"[A] district court must (1) view the complaint in the light most favorable to the plaintiff and (2) take all well-pleaded factual allegations as true." Tackett v. M & G Polymers, USA, LLC, 561 F.3d 478, 488 (6th Cir. 2009) (citing Gunasekera v. Irwin, 551 F.3d 461, 466 (6th Cir. 2009) (citations omitted)). "But the district court need not accept a 'bare assertion of legal conclusions.'" Tackett v. M & G Polymers, USA, LLC, 561 F.3d at 488 (quoting Columbia Natural Res., Inc. v. Tatum, 58 F.3d 1101, 1109 (6th Cir. 1995)). The court's duty "does not require [it] to conjure up unpled allegations," McDonald v. Hall, 610 F.2d 16, 19 (1st Cir. 1979), or to create a claim for a plaintiff. Clark v. Nat'l Travelers Life Ins. Co., 518 F.2d 1167, 1169 (6th Cir. 1975). To command otherwise would require the Court "to explore exhaustively all potential claims of a pro se plaintiff, [and] would also transform the district court from its legitimate advisory role to the improper role of an advocate seeking out the strongest arguments and most successful strategies for a party." Beaudett v. City of Hampton, 775 F.2d 1274, 1278 (4th Cir. 1985).


The amended complaint is 71 pages in length. Plaintiff also filed a 15-page accompanying memorandum and a stack of exhibits which he marked A-WWW and 1-261 and which measures approximately 3.5 inches in depth. In the amended complaint, Plaintiff has set forth his allegations in chronological order including much superfluous factual detail. Rather than engaging in what would be a lengthy and needless recitation of the factual detail provided by Plaintiff, the Court will set forth a summary of relevant factual allegations in its discussion of the individual claims below. The Court notes that for purposes of initial review, the Court is not required to wade through lengthy exhibits to find support for Plaintiff's claims. See Jinadu v. Fitzgerald, No. 99-4259, 2000 WL 1359640, at *3-4 (6th Cir. Sept. 15, 2000) ("The district court's duty to construe Jinadu's pro se pleadings liberally did not obligate it to analyze attachments to Jinadu's complaint in order to speculate about the claims Jinadu may be attempting to bring."); Young Bey v. McGinnis, No. 98-1930, 1999 WL 776312, at *1 (6th Cir. Sept. 23, 1999) ("[A]t the conclusion of each section, [the plaintiff] refers the court to an attachment consisting of a minimum of fifty pages. The district court's duty to construe Young Bey's pro se pleadings liberally did not obligate it to analyze attachments to Young Bey's complaint in order to speculate about the claims Young Bey may be attempting to bring."). It is Plaintiff's responsibility to allege the facts supporting his claims in the body of his pleading.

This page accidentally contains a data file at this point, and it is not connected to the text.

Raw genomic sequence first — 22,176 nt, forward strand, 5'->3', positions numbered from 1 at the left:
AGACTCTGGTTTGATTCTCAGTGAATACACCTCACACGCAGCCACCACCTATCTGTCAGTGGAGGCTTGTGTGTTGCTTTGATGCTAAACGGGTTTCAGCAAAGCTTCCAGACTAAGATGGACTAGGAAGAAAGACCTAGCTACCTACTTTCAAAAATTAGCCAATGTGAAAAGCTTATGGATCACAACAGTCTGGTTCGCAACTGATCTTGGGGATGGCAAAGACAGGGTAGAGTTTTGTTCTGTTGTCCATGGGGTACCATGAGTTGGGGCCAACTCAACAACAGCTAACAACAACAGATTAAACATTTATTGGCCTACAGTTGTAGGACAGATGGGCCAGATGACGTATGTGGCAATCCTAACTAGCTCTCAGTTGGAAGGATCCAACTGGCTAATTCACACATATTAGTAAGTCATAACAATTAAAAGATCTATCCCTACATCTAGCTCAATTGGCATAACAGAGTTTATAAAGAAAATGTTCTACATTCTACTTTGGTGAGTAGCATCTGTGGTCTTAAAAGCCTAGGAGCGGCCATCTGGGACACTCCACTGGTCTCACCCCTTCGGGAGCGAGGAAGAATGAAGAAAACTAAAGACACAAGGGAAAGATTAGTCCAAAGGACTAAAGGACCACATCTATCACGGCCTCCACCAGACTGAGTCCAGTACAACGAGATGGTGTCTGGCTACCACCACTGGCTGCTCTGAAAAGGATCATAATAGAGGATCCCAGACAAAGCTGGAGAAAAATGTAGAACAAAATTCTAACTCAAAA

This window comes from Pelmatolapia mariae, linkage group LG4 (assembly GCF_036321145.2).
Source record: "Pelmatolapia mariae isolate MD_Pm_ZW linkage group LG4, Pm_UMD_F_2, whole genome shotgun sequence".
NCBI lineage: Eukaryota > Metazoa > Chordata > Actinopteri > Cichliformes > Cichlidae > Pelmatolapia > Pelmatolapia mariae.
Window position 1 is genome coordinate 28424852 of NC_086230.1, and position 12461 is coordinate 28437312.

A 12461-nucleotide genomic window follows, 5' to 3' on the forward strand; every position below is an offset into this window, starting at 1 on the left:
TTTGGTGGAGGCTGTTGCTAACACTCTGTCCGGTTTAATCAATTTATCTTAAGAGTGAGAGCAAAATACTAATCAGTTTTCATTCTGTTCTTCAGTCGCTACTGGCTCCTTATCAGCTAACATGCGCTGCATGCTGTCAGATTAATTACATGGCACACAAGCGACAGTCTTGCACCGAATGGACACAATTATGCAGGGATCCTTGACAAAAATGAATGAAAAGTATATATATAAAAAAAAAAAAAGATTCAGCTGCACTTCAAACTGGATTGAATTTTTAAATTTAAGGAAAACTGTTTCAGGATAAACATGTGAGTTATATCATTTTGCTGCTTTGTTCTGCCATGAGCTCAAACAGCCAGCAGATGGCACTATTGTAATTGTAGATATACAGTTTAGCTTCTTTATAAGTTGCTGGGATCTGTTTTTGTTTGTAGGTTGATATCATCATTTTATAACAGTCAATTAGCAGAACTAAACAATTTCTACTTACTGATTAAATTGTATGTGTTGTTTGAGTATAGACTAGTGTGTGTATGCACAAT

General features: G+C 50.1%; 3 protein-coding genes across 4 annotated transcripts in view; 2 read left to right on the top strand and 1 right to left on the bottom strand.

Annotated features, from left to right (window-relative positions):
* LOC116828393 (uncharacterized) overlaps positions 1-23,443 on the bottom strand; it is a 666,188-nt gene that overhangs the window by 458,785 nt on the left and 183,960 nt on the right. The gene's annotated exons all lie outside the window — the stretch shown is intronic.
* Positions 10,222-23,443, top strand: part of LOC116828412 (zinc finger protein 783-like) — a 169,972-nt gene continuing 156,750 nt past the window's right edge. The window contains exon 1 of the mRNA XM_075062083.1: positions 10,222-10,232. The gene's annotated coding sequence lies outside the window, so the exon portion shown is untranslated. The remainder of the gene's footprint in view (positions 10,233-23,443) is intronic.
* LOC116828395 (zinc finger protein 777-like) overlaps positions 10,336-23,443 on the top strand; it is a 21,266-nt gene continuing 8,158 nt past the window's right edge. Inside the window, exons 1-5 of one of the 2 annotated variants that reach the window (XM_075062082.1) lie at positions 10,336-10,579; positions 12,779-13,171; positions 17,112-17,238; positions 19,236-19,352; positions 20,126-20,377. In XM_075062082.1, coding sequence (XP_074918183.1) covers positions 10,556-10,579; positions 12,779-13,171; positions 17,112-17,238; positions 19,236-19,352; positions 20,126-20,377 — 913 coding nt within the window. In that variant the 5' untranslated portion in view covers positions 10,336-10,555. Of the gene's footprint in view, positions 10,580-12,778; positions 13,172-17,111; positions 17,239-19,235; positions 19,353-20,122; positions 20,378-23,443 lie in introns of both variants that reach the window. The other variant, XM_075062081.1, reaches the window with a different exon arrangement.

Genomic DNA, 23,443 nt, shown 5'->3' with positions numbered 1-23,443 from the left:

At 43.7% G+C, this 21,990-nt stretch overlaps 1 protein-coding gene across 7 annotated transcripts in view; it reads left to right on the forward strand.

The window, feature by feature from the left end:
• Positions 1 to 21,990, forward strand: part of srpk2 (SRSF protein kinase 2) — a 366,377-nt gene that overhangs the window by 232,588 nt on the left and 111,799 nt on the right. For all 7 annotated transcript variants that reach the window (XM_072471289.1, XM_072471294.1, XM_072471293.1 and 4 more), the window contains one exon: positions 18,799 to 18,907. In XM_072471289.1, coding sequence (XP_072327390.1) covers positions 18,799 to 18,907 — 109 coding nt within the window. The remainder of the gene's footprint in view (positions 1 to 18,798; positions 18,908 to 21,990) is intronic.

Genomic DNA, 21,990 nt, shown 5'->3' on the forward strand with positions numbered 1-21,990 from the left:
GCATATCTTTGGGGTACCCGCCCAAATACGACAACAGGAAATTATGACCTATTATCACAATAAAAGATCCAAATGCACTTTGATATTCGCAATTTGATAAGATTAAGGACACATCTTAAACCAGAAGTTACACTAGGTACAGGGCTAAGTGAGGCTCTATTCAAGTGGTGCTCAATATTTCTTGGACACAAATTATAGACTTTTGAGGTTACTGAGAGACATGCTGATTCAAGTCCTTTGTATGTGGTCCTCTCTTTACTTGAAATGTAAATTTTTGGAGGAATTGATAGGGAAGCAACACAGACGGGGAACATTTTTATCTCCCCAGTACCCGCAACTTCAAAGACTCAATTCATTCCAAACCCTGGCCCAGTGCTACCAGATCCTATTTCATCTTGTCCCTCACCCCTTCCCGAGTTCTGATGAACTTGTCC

A. Supervisory Liability